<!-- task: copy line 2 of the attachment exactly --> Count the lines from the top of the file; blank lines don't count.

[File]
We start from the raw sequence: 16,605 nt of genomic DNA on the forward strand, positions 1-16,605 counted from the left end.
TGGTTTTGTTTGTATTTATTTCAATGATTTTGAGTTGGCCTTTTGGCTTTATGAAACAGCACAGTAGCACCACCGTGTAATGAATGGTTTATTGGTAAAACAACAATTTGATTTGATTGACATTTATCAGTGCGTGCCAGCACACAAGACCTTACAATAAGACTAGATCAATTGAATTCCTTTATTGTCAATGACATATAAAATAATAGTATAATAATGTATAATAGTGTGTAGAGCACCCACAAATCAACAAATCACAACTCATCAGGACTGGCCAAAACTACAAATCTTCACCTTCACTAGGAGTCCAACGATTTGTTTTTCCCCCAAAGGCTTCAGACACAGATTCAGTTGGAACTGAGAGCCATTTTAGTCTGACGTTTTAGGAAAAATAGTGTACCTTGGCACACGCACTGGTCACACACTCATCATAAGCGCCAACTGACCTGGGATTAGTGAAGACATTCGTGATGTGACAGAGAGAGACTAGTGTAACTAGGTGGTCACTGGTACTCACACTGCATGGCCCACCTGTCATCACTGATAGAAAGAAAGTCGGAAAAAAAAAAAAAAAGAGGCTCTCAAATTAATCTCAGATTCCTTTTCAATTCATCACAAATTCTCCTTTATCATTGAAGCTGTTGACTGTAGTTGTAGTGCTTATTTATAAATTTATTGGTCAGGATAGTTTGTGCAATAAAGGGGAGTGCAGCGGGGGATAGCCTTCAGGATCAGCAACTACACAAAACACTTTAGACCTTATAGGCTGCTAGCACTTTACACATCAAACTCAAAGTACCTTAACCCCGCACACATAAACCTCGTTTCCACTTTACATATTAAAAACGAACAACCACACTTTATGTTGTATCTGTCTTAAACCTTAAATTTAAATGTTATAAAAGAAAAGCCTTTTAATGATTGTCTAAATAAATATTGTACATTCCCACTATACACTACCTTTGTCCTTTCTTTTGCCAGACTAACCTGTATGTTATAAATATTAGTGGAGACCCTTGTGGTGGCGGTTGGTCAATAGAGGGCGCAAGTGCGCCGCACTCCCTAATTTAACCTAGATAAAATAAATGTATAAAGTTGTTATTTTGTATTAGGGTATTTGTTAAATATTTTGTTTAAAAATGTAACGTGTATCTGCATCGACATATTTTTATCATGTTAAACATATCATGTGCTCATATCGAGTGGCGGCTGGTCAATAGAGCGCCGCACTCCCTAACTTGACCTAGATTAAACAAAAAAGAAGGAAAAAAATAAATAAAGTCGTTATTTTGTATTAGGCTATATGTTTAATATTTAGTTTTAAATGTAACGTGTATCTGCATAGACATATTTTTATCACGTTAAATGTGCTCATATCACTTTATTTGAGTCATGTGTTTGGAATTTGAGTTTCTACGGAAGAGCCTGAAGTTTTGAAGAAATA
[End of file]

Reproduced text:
TGGTTTTGTTTGTATTTATTTCAATGATTTTGAGTTGGCCTTTTGGCTTTATGAAACAGCACAGTAGCACCACCGTGTAATGAATGGTTTATTGGTAAAACAACAATTTGATTTGATTGACATTTATCAGTGCGTGCCAGCACACAAGACCTTACAATAAGACTAGATCAATTGAATTCCTTTATTGTCAATGACATATAAAATAATAGTATAATAATGTATAATAGTGTGTAGAGCACCCACAAATCAACAAATCACAACTCATCAGGACTGGCCAAAACTACAAATCTTCACCTTCACTAGGAGTCCAACGATTTGTTTTTCCCCCAAAGGCTTCAGACACAGATTCAGTTGGAACTGAGAGCCATTTTAGTCTGACGTTTTAGGAAAAATAGTGTACCTTGGCACACGCACTGGTCACACACTCATCATAAGCGCCAACTGACCTGGGATTAGTGAAGACATTCGTGATGTGACAGAGAGAGACTAGTGTAACTAGGTGGTCACTGGTACTCACACTGCATGGCCCACCTGTCATCACTGATAGAAAGAAAGTCGGAAAAAAAAAAAAAAAGAGGCTCTCAAATTAATCTCAGATTCCTTTTCAATTCATCACAAATTCTCCTTTATCATTGAAGCTGTTGACTGTAGTTGTAGTGCTTATTTATAAATTTATTGGTCAGGATAGTTTGTGCAATAAAGGGGAGTGCAGCGGGGGATAGCCTTCAGGATCAGCAACTACACAAAACACTTTAGACCTTATAGGCTGCTAGCACTTTACACATCAAACTCAAAGTACCTTAACCCCGCACACATAAACCTCGTTTCCACTTTACATATTAAAAACGAACAACCACACTTTATGTTGTATCTGTCTTAAACCTTAAATTTAAATGTTATAAAAGAAAAGCCTTTTAATGATTGTCTAAATAAATATTGTACATTCCCACTATACACTACCTTTGTCCTTTCTTTTGCCAGACTAACCTGTATGTTATAAATATTAGTGGAGACCCTTGTGGTGGCGGTTGGTCAATAGAGGGCGCAAGTGCGCCGCACTCCCTAATTTAACCTAGATAAAATAAATGTATAAAGTTGTTATTTTGTATTAGGGTATTTGTTAAATATTTTGTTTAAAAATGTAACGTGTATCTGCATCGACATATTTTTATCATGTTAAACATATCATGTGCTCATATCGAGTGGCGGCTGGTCAATAGAGCGCCGCACTCCCTAACTTGACCTAGATTAAACAAAAAAGAAGGAAAAAAATAAATAAAGTCGTTATTTTGTATTAGGCTATATGTTTAATATTTAGTTTTAAATGTAACGTGTATCTGCATAGACATATTTTTATCACGTTAAATGTGCTCATATCACTTTATTTGAGTCATGTGTTTGGAATTTGAGTTTCTACGGAAGAGCCTGAAGTTTTGAAGAAATA